It was a phenomenal exhibit of the intricacies of the human body! Those plastinated bodies of once-living people left Boston when Body World 2 closed its doors at the Museum of Science. How wondrous, strong and fragile these bodies we animate!
Billions of neurons work together to both initiate and inhibit actions that occur ongoing, waking or sleeping, maintaining heart, lung, digestive, and immune function. These galaxies of tiny interdependent cells comprise a brain that is still a marvel to our most dedicated researchers. And we’ve barely begun to plumb the depths of the nature of consciousness. Where do these thoughts come from? How are these beliefs held? Do we start with a blank slate, or is there something we come in with?
Another question lingers… closer to the bone, so to speak: why do we choose unhealthy activities? In the exhibit, diseased and blackened lungs mutely testified to the madness. Slices of bodies demonstrated the difference: one with lean muscle tissue, and another with an inch-and-a-half thick layer of fat surrounding it. What in the interplay of our physical bodies and consciousness leads us to do such self-damage? We do know, for instance, that eating unhealthy foods often satisfies a competing need for comfort or distraction, and that smoking cigarettes actually does lead to relaxation. But there must be more at play here, because evident in the display were the accumulated
consequences of lifetimes of apparently innocent behaviors. Examples of clogged arteries, diseased hearts, overloaded livers, and brains damaged by burst blood vessels lay preserved beneath glass.
The answers to these riddles were not on view at the exhibit. But they can be found here, in our own consciousness. This ‘insight’ requires a steady diet of silence, a healthy dose of attention, and the regular exercise of discipline to become aware of that which chooses action or counsels stillness. ‘Mindfulness’ is one way into this mystery: it is a well-developed practice of attending to this physical body and the consciousness that organizes its functions. It starts with the breath, a natural bridge between the autonomic and voluntary nervous systems.
Initially, attending to the breath as a neutral object of attention is analogous to playing scales on a musical instrument. Becoming more facile with the basic workings of an instrument allows the more creative music to sound. Similarly, we become more familiar with the workings of this basic and necessary bodily function, the breath, which by default is autonomic. It gives us an avenue in, offering up for observation more complex mechanisms that also appear to be automatic, eventually allowing access to the conditioning that influences processes that typically transpire below the surface of consciousness.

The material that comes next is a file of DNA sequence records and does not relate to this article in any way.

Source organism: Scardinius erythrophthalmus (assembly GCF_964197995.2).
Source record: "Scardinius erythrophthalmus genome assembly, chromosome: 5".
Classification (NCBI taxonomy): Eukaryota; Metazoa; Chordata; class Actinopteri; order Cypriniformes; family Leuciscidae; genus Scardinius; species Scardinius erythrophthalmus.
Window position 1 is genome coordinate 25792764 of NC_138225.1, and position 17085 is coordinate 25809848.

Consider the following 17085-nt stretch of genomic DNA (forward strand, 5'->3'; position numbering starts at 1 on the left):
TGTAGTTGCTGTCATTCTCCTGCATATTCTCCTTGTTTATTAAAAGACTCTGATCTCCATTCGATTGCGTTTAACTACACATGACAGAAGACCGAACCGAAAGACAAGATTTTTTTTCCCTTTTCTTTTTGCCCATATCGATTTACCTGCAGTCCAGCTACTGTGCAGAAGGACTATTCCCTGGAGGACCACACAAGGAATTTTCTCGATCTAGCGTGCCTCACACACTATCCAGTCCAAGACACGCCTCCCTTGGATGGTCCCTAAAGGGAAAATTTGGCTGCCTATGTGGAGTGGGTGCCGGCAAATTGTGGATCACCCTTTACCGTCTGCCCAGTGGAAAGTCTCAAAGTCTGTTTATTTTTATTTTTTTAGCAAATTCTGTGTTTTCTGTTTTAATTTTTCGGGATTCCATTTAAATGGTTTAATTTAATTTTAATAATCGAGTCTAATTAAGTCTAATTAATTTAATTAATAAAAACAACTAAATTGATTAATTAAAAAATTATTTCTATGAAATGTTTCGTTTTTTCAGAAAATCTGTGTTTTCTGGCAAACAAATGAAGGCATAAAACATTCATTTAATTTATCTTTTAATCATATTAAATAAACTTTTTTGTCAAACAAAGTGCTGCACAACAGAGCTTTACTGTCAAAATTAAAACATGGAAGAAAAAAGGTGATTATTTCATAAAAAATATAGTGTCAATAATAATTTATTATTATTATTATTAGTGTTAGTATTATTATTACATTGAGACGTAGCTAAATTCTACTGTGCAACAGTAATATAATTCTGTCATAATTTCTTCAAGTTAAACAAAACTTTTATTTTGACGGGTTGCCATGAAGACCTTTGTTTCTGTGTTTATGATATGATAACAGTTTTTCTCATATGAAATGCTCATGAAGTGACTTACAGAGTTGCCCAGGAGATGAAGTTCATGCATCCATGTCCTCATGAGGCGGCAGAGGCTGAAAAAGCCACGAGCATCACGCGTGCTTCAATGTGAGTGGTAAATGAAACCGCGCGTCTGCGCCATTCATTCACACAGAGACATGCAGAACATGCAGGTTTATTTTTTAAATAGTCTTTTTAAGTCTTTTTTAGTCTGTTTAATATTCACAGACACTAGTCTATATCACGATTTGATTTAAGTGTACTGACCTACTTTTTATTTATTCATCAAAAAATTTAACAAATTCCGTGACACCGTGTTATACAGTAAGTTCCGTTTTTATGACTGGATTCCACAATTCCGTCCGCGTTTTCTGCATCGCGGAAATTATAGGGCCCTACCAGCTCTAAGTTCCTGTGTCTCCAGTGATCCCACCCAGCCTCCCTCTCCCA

We have been conditioned by a lifetime of experiences and have adopted certain beliefs or frames of reference through which we perceive the world. In order to see these frames of reference for what they are, we can choose to focus not on the experiences, but rather the lenses through which we view these experiences. The ability to be aware of our own frames of reference gives us the opportunity to think outside the box, be open to more options, and to choose more deliberately our behaviors.
Beginning with the breath, paying attention on purpose to what is happening right now, we just breathe in and out. We witness without judgment as best we can, letting things be just as they are – letting the breath be just as it is – letting the breath breathe itself. It is a melding of the autonomic and the voluntary… This attitude of acceptance is integral to a process that, with practice, allows us to see the things to which we have habitually denied ourselves awareness, eventually opening the door to yet deeper insights.
It grows into an internal biofeedback mechanism which folds body and brain function in with consciousness. And as
mindfulness ripens with practice, a growing awareness of the heart, mind, body and soul can allow us be a little more skillful, and compassionate, in our interactions with this wonderful world. CHA
BY ADAM LISS, Spring 2007
Adam Liss offers mindfulness classes for stress reduction, as well as classes combining weight reduction with stress reduction. His web site is www.CapeStressReduction.com and he can be reached at 508-420-3300.